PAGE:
· Slavery reparations gaining momentum. Advocates who say black Americans should be compensated for slavery and its Jim Crow aftermath are quietly chalking up victories and gaining momentum. The most recent victory for reparations advocates came last month, when the Episcopal Church both apologized for owning slaves and promised to battle current racism, launching a probe into whether the church should compensate black members. Reparations opponents insist that no living American should have to pay for a practice that ended more than 140 years ago.
· Madonna loosening her Kabbalah wristband. The pop world's most unusual partnership may be over. Madonna and Kabbalah, the once obscure sect she championed - and upon which she has lavished millions of dollars - appear to be on the verge of separation. Close friends say the singer has talked of loosening her red Kabbalah wristband and is wearying of the mystical Jewish belief system. She has decided to give it up, they say, having tired of the financial burden.
· UN blames Israel for humanitarian crisis. The United Nations blamed Israel for a burgeoning humanitarian crisis, including deaths, and harm to children, from its offensive in Gaza in a strong statement released Saturday. The UN document does not mention the incident that set off the Israeli operation - a June 25 attack by Palestinian militants who tunnelled under the border into Israel and attacked an army post, killing two soldiers and capturing a third.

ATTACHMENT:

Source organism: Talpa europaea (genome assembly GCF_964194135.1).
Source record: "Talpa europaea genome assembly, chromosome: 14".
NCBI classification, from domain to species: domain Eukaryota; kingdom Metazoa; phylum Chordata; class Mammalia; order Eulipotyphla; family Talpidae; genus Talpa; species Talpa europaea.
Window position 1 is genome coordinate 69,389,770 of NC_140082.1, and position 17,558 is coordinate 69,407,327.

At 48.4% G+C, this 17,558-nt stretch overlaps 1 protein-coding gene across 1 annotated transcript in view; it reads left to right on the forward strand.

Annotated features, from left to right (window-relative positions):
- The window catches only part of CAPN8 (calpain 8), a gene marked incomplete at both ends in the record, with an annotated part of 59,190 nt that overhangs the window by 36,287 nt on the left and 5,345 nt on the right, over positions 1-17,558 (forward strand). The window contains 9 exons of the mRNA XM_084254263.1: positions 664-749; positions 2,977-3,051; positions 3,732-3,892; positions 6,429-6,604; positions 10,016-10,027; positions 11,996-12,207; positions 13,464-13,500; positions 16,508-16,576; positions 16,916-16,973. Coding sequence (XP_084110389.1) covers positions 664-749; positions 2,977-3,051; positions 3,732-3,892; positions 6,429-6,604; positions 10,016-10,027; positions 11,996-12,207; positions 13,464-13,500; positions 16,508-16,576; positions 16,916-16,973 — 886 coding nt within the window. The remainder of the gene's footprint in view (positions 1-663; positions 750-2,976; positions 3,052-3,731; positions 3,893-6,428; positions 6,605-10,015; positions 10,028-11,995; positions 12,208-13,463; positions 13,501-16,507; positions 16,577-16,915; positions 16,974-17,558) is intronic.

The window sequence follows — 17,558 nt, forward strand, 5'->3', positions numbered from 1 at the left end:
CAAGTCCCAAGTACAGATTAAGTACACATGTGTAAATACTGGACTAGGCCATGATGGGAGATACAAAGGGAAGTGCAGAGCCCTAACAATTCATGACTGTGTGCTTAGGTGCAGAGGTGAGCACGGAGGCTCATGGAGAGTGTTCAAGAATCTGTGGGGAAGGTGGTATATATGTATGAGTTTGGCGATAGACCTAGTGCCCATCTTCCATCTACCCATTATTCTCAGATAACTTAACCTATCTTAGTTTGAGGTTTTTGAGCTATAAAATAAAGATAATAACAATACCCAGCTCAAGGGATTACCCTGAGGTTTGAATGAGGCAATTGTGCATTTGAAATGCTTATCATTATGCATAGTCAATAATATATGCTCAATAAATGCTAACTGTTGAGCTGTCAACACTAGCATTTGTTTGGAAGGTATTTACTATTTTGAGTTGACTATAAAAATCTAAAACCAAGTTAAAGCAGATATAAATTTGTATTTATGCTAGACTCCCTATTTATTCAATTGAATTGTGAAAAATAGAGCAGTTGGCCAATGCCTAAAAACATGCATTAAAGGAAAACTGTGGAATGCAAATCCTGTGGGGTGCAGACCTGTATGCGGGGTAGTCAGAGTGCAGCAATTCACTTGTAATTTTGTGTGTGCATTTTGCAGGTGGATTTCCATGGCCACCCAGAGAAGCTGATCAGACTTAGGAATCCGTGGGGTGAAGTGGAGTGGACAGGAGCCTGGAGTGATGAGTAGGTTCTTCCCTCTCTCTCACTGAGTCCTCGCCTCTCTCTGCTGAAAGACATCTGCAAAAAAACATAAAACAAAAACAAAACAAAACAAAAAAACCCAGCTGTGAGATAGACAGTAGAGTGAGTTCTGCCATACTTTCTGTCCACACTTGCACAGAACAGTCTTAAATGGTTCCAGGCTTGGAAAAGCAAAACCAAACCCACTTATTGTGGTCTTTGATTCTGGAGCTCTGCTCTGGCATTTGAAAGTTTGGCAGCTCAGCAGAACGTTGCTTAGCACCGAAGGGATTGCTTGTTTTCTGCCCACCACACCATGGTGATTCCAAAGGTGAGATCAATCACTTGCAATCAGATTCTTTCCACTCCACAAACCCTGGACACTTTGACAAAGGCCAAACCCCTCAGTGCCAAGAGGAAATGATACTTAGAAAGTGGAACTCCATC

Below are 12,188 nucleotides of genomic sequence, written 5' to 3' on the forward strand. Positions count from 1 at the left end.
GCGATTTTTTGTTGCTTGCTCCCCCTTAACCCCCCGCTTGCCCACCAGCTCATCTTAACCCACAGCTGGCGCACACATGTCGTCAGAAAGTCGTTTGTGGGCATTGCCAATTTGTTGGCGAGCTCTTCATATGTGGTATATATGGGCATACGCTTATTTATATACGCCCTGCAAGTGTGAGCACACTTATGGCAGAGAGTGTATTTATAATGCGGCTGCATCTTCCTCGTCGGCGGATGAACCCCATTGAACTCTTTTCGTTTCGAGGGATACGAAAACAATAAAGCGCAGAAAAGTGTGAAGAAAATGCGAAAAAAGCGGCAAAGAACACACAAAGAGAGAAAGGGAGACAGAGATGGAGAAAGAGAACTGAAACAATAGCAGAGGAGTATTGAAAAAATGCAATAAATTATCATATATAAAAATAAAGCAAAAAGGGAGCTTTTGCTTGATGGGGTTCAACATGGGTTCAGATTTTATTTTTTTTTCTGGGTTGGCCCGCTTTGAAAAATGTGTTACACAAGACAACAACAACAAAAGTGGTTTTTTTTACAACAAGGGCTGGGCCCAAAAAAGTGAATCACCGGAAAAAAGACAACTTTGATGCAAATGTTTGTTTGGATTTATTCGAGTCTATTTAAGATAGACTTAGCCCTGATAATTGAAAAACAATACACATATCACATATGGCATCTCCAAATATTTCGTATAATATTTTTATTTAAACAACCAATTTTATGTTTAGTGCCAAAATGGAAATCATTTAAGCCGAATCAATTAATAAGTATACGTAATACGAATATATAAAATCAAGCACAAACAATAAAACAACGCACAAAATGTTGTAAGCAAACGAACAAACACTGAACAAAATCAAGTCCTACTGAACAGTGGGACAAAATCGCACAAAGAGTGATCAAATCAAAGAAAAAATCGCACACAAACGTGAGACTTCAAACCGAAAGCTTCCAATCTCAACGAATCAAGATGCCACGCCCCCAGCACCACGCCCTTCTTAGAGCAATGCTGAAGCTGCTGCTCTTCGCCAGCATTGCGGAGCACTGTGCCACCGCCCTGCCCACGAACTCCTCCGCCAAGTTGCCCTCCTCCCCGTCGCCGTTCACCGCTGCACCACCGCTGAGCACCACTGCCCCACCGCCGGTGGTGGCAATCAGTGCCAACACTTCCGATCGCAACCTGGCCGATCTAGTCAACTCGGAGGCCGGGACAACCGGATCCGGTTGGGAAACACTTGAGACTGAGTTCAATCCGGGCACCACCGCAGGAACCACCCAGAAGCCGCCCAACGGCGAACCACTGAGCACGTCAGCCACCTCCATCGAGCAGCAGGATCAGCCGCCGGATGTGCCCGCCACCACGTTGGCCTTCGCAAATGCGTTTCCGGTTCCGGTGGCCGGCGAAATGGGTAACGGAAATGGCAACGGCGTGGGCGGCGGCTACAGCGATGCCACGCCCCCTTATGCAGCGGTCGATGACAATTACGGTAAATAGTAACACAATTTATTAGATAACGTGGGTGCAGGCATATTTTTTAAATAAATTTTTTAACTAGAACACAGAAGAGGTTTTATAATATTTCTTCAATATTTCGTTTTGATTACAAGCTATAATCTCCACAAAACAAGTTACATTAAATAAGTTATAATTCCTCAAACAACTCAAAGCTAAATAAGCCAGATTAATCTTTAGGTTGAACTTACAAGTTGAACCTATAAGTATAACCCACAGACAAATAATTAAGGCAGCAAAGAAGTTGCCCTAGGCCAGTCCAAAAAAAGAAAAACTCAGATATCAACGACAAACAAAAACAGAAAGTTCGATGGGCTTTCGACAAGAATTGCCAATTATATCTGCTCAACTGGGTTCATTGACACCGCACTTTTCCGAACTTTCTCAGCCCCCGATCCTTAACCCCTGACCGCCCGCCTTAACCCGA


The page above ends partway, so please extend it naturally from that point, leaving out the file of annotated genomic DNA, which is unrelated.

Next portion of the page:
· Older Women are Baring it All. When most people think of pinup girls, they probably think of gorgeous, confident and young starlets like Paris Hilton or Lindsay Lohan. Yet the face of the pinup seems to be changing as more older women are baring it all. "It's really inspiring to see older women getting into the groove of this in their 70s and 60s and dropping their clothes and feeling confident," said Sasha Charnin Morrison, fashion director for Us Weekly.
· Report: Cargo plane safety lacking. Air cargo crashes are 50 percent more likely to kill people than crashes of similar planes carrying passengers, yet federal regulators have largely ignored pleas to improve their safety, a newspaper's investigation has found.